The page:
Liability policies restrict the scope of their coverage to losses arising out of particular activities carried on by the assured. In Lane v Dive Two Pty Ltd  NSWSC 104 the main question for the Supreme Court of New South Wales was whether the injuries inflicted by the assured on a third party arose from an activity connected with the assured’s business. The case also raised the scope of an exclusion for criminal activity and the potential fallback liability of brokers for failing to obtain proper cover.
EU law, as implemented by regulation in the UK, requires legal expenses insurers to allow the assured a free choice of lawyer in order to eliminate the risk of a conflict of interest between the insurers and the assured, particularly where the assured’s claim is against a policyholder insured by the same insurers. The measures have been construed widely, and apply even if there is no conflict of interest. Brown-Quinn and Anr v Equity Syndicate Management Ltd  EWHC 2661 (Comm) is the first case to discuss the issue of whether insurers who have their own panel solicitors can insist that the assured does not appoint solicitors who charge higher rates. Unsurprisingly Burton J ruled in favour the assured, subject to the restriction that the fees charged by the chosen solicitors were reasonable.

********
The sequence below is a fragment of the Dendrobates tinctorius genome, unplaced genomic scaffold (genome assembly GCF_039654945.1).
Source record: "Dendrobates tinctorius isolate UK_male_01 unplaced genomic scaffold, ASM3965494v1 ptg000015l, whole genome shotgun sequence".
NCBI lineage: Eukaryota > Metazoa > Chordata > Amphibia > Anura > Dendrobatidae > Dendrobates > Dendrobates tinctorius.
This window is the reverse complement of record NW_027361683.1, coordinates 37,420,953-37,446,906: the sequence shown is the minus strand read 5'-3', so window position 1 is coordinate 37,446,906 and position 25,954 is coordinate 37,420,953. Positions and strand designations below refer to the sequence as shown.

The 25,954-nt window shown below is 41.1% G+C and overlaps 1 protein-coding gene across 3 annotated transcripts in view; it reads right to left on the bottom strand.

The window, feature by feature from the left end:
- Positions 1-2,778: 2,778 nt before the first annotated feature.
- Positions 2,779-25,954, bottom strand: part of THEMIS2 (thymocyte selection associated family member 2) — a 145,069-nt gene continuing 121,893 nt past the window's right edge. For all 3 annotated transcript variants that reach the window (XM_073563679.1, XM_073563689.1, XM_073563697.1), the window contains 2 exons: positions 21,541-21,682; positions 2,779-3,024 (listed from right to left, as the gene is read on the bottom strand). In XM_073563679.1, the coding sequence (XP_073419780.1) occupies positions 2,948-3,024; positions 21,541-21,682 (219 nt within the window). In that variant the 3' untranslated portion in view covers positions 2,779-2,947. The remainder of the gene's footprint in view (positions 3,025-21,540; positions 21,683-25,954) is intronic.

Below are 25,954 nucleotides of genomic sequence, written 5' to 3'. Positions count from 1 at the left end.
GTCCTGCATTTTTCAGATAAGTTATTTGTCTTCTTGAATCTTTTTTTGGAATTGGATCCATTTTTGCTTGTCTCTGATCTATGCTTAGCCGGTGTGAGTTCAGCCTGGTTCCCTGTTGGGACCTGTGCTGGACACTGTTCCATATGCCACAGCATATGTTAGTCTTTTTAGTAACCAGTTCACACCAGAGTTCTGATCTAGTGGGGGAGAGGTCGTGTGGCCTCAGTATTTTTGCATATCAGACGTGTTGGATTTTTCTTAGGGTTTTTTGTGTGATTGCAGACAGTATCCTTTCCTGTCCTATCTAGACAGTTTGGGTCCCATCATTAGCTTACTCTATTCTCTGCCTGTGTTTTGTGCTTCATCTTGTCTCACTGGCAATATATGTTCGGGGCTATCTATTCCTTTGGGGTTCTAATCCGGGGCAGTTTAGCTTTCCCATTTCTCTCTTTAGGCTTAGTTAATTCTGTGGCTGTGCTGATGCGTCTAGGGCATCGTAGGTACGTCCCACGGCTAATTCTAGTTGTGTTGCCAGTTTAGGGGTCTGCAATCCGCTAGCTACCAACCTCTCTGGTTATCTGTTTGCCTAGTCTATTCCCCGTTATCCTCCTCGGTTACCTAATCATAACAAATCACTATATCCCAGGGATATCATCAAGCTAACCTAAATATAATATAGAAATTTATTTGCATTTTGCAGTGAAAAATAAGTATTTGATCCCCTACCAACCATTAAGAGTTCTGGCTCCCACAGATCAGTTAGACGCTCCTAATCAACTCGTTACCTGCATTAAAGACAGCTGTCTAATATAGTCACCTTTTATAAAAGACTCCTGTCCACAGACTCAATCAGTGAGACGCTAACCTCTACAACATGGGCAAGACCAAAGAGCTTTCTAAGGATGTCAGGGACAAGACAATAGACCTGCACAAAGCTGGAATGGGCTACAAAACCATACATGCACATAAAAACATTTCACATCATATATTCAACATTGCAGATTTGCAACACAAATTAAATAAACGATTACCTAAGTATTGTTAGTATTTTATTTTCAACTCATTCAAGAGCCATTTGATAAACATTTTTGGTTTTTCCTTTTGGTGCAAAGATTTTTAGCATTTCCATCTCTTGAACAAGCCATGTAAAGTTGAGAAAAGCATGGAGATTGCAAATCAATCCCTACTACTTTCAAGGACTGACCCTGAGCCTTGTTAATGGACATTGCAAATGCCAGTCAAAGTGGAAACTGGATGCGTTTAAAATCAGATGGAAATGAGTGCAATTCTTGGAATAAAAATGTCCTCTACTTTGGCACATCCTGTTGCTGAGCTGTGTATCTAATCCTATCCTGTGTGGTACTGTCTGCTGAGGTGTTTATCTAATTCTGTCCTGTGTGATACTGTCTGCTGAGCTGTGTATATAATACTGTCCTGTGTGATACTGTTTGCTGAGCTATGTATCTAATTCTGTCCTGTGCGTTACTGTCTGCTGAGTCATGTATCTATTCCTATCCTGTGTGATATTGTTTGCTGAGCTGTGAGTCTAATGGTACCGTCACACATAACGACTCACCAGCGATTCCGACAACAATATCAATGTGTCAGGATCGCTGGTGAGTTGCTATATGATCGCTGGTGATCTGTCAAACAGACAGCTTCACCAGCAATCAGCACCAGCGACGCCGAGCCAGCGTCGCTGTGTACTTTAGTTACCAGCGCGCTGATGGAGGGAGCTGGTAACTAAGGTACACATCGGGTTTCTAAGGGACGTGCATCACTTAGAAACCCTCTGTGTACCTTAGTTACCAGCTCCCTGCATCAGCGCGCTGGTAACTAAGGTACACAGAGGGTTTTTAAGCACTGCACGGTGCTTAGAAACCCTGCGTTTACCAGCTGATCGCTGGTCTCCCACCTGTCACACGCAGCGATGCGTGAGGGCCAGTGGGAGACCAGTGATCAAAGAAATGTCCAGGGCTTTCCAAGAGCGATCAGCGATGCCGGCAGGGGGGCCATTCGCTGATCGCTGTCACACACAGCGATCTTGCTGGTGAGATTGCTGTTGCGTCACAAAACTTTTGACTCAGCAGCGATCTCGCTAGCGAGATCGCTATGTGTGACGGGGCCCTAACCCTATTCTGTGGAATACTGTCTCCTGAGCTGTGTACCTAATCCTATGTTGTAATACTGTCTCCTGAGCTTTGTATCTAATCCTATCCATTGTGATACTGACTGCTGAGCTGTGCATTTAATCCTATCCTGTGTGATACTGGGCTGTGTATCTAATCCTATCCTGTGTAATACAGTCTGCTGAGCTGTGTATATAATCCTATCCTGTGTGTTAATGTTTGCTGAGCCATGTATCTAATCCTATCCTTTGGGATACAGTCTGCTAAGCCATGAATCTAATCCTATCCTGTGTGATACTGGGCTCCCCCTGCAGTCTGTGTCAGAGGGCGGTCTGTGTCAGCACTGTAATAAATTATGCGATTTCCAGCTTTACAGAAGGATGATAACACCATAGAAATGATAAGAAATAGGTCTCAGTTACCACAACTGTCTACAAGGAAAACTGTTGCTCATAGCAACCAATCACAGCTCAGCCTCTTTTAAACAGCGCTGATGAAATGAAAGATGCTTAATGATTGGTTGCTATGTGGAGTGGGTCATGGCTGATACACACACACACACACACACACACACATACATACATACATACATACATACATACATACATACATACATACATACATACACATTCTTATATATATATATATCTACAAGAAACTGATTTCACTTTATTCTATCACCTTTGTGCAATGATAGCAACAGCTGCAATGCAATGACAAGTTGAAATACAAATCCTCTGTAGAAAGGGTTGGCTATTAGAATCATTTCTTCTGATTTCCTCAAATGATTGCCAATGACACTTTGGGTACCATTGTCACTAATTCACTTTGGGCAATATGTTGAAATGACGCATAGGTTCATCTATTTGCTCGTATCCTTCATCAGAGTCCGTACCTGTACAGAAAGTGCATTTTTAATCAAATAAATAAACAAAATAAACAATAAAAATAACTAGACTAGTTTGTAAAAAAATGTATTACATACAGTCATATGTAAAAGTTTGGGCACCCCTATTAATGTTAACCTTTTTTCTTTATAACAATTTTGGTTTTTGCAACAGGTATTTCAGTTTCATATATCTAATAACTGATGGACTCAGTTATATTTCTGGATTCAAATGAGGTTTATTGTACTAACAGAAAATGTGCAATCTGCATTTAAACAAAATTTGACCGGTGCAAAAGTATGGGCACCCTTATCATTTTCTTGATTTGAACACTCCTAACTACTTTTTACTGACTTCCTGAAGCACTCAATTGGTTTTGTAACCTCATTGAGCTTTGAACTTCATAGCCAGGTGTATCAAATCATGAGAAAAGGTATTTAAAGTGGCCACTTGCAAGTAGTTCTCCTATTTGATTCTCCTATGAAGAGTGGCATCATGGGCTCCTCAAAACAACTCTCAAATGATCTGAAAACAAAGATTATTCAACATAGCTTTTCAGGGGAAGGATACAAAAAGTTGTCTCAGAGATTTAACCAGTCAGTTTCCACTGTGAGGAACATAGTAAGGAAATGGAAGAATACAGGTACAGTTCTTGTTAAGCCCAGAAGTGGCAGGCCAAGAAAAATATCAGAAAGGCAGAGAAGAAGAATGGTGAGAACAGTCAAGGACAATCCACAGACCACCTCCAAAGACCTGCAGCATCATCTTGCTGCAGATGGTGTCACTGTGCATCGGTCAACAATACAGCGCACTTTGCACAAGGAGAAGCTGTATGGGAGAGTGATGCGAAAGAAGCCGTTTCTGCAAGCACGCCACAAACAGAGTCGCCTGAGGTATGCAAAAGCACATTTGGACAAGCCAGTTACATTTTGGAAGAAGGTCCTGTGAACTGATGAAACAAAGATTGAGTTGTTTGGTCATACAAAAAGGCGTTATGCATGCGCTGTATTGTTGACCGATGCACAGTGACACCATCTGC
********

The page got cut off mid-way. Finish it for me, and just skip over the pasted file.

In some circumstances the common law principle ex turpi causa prevents an action in tort where the claimant has been injured in the course of committing an illegal act. Assuming, however, that the common law does not preclude an action, a further question arises as to whether the claimant is entitled to recover damages for his injuries under the compulsory motor insurance regime. The majority of the Court of Appeal in Delaney v Pickett and Anr  EWCA Civ 1532 has sanctioned an exception to insurance recovery where the victim is a passenger.
The decision of HHJ Keyser QC in Quirkco Investments Ltd v Aspray Transport Ltd  EWHC 3060 (Ch), although ultimately turning on the proper construction of a lease, raises a number of interesting general questions of insurance law, including payment of the premium, noting and subrogation waiver.
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